Teresa de Lauretis, ‘The Technology of Gender’, pp.1-30, in:
De Lauretis, T., 1987. Technologies of gender: essays on theory, film, and fiction, Theories of representation and difference. Indiana University Press, Bloomington.
In the feminist writings and cultural practices of the 1960s and 1970s, the notion of gender as sexual difference was central to the critique of representation, the rereading of cultural images and narratives, the questioning of theories of subjectivity and textuality, of reading, writing, and spectatorship.
But that notion of gender as sexual difference and its derivative notions – women’s culture, mothering, feminine writing, femininity, etc. – have now become a limitation, something of a liability to feminist thought.
To continue to pose the question of gender in either of these terms [sexual difference or differences], once the critique of patriarchy has been fully outlined, keeps feminist thinking bound to the terms of Western patriarchy itself, contained within the frame of a conceptual opposition that is “always already” inscribed in what Fredric Jameson would call “the political unconscious” of dominant cultural discourses and their underlying “master narratives”-be they biological, medical, legal, philosophical, or literary-and so will tend to reproduce itself, to retextualize itself, as we shall see, even in feminist rewritings of cultural narratives.
The first limit of “sexual difference(s),” then, is that itcanstrains feminist critical thought within the conceptual frame of a universal sex opposition (woman as the difference from man, both universalized; or woman as difference tout court, and hence equally universalized), which makes it very difficult, if not impossible, to articulate the differences of women from Woman, that is to say, the differences among women or, perhaps more exactly, the differences within women.
A second limitation of the notion of sexual difference(s) is that it tends to recontain or recuperate the radical epistemological potential of feminist thought inside the walls of the master’s house – to borrow Audre Lorde’s metaphor rather than Nietzsche’s “prison-house of language,” for reasons that will presently become apparent.
By radical epistemological potential I mean the possibility, already emergent in feminist writings of the 1980s, to conceive of the social subject and of the relations of subjectivity to sociality in another way: a subject constituted in gender, to be sure, though not by sexual difference alone, but rather across languages and cultural representations; a subject en-gendered in the experiencing of race and class, as well as sexual, relations; a subject, therefore, not unified but rather multiple, and not so much divided as contradicted.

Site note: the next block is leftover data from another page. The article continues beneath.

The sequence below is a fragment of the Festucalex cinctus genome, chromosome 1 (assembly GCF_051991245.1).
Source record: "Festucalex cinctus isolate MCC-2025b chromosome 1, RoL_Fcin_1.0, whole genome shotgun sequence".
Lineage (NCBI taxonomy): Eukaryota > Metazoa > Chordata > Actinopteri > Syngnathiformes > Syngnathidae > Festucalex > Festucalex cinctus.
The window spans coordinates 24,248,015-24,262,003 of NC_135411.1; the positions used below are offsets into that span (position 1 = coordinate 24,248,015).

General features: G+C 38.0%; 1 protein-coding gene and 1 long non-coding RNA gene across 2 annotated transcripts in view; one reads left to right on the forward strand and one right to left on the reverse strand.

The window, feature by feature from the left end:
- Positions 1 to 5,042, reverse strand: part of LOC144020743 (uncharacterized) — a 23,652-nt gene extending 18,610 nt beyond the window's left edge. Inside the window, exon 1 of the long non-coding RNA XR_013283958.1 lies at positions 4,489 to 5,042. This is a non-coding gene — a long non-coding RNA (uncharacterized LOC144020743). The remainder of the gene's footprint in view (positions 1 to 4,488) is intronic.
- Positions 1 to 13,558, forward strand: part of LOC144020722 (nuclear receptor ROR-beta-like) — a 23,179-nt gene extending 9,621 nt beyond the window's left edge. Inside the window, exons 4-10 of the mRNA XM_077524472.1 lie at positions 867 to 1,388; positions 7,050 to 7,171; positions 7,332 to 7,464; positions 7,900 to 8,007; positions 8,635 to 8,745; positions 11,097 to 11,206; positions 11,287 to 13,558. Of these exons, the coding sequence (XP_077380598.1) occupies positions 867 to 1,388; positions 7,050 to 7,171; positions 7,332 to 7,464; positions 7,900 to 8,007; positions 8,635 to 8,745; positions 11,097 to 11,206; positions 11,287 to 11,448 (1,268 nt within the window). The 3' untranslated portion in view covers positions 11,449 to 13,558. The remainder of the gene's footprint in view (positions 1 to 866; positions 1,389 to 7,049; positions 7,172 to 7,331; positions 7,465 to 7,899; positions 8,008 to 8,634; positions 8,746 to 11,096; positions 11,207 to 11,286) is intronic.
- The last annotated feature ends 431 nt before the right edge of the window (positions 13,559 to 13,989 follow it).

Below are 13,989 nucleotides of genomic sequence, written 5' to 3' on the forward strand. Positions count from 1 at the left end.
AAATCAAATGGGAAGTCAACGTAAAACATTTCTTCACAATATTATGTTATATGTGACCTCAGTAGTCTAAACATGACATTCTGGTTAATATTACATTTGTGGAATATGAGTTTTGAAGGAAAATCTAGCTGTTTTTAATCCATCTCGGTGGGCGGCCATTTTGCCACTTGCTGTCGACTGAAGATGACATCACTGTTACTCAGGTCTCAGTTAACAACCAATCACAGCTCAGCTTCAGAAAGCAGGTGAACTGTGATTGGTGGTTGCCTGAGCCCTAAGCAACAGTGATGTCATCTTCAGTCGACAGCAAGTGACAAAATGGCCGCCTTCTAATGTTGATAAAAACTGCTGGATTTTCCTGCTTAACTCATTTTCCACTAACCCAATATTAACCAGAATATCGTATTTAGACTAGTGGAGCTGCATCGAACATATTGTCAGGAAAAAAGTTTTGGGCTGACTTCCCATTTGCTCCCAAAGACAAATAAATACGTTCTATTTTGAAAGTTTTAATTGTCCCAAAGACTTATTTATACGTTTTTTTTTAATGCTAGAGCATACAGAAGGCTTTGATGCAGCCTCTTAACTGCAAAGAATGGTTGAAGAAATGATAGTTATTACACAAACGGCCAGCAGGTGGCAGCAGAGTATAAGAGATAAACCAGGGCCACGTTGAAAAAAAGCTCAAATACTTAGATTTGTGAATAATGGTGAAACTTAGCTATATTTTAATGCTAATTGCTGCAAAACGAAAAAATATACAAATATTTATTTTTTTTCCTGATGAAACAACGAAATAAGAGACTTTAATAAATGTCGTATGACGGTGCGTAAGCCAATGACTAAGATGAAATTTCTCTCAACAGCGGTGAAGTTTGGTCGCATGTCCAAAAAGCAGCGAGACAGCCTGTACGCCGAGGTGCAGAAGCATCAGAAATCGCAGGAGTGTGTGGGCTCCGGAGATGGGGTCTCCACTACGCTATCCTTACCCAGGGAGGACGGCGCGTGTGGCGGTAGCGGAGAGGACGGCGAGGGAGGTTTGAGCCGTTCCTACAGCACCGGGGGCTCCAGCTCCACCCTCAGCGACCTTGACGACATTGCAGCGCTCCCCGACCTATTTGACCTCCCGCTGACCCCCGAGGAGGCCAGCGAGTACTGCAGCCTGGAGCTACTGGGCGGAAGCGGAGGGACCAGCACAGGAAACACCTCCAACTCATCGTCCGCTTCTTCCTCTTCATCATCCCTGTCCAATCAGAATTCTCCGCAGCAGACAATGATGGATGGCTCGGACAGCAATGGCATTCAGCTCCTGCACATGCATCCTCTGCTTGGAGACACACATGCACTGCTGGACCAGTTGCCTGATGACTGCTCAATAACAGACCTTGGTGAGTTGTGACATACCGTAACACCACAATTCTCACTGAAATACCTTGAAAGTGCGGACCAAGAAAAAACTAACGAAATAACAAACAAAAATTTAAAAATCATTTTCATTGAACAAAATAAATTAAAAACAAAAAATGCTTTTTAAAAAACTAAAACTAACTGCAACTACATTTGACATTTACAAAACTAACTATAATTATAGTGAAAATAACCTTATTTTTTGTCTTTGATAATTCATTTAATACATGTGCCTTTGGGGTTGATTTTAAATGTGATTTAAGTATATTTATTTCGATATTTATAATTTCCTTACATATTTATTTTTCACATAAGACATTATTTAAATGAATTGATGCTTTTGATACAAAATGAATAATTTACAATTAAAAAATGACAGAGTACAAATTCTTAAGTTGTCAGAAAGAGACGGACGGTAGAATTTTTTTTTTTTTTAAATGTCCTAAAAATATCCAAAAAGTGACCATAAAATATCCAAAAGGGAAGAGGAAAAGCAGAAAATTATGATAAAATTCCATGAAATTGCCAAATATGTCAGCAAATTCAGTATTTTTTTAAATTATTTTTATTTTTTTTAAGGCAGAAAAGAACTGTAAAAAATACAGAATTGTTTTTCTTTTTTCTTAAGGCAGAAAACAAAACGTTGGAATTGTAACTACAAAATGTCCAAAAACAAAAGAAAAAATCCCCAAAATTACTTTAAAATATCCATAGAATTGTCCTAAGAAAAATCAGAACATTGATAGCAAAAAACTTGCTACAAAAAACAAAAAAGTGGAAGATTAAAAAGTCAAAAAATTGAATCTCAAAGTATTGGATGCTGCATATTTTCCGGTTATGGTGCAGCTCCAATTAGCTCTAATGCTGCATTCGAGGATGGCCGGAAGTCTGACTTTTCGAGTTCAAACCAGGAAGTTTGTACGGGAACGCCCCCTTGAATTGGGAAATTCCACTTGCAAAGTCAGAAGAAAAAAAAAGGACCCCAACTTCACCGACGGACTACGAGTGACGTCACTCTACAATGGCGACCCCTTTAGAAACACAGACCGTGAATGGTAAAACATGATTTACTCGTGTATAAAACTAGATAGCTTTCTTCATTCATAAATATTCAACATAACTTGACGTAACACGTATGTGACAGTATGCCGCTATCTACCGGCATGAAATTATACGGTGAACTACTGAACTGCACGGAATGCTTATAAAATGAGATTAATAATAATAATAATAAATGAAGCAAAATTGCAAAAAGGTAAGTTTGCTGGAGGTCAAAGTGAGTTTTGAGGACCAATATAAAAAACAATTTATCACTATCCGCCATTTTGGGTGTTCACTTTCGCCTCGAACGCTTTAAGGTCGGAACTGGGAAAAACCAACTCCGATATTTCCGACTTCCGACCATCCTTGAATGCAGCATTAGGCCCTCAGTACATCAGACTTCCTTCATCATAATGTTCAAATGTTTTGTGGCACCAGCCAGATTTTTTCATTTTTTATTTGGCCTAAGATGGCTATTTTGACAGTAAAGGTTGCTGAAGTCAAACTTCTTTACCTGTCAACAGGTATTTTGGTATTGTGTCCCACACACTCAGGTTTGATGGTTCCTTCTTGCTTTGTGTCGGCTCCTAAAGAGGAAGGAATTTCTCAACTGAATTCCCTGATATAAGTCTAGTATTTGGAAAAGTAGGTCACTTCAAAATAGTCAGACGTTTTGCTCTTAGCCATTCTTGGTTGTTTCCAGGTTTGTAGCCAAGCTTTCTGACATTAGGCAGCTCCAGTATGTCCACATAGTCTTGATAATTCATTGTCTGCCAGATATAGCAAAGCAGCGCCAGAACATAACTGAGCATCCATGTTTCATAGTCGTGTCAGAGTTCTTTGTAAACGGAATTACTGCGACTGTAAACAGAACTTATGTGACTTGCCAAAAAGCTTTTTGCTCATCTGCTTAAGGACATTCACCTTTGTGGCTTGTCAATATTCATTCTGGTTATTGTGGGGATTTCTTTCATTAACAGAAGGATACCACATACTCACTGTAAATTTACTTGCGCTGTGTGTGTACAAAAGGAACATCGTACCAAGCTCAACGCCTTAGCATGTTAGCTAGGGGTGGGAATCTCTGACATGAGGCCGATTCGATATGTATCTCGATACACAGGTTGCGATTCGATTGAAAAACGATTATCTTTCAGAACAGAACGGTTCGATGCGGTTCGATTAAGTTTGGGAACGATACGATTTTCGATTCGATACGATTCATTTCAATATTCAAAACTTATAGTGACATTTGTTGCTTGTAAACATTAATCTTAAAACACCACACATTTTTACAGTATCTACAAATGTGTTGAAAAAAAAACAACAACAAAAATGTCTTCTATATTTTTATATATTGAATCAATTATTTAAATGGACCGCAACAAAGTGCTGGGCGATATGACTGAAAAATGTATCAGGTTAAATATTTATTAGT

In order to begin to specify this other kind of subject and to articulate its relations to a heterogeneous social field, we need a notion of gender that is not so bound up with sexual difference as to be virtually coterminous with it and such that, on the one hand, gender is assumed to derive unproblematically from sexual difference while, on the other, gender can be subsumed in sexual differences as an effect of language, or as pure imaginary-nothing to do with the real.
This bind, this mutual containment of gender and sexual difference(s), needs to be unraveled and deconstructed.
A starting point may be to think of gender along the lines of Michel Foucault’s theory of sexuality as a “technology of sex” and to propose that gender, too, both as representation and as self-representation, is the product of various social technologies, such as cinema, and of institutionalized discourses, epistemologies, and critical practices, as well as practices of daily life.
[…] to think of gender as the product and the process of a number of social technologies, of technosocial Qr bio-medical apparati, is to have already gone beyond Foucault, for his critical understanding of the technology of sex did not take into account its differential solicitation of male and female subjects, and by ignoring the conflicting investments of men and women in the discourses and practices of sexuality, Foucault’s theory, in fact. excludes, though it does not preclude, the consideration of gender.
(1) Gender is (a) representation-which is not to say that it does not have concrete or real implications, both social and subjective, for the material life of individuals. On the contrary,
(2) The representation of gender is its construction-and in the simplest sense it can be said that all of Western Art and high culture is the engraving of the history of that construction.
(3) The construction of gender goes on as busily today as it did in earlier times, say the Victorian era. And it goes on not only where one might expect it to-in the media, the private and public schools, the courts, the family, nuclear or extended or single-parented-in short, in what Louis Althusser has called the “ideological state apparati.” The construction of gender also goes on, if less obviously, in the academy, in the intellectual community, in avant-garde artistic practices and radical theories, even, and indeed especially, in feminism.
(4) Paradoxically, therefore, the construction of gender is also effected by its deconstruction; that is to say, by any discourse, feminist or otherwise, that would discard it as ideological misrepresentation. For gender, like the real, is not only the effect of representation but also its excess, what remains outside discourse as a potential trauma which can rupture or destabilize, if not contained: any representation.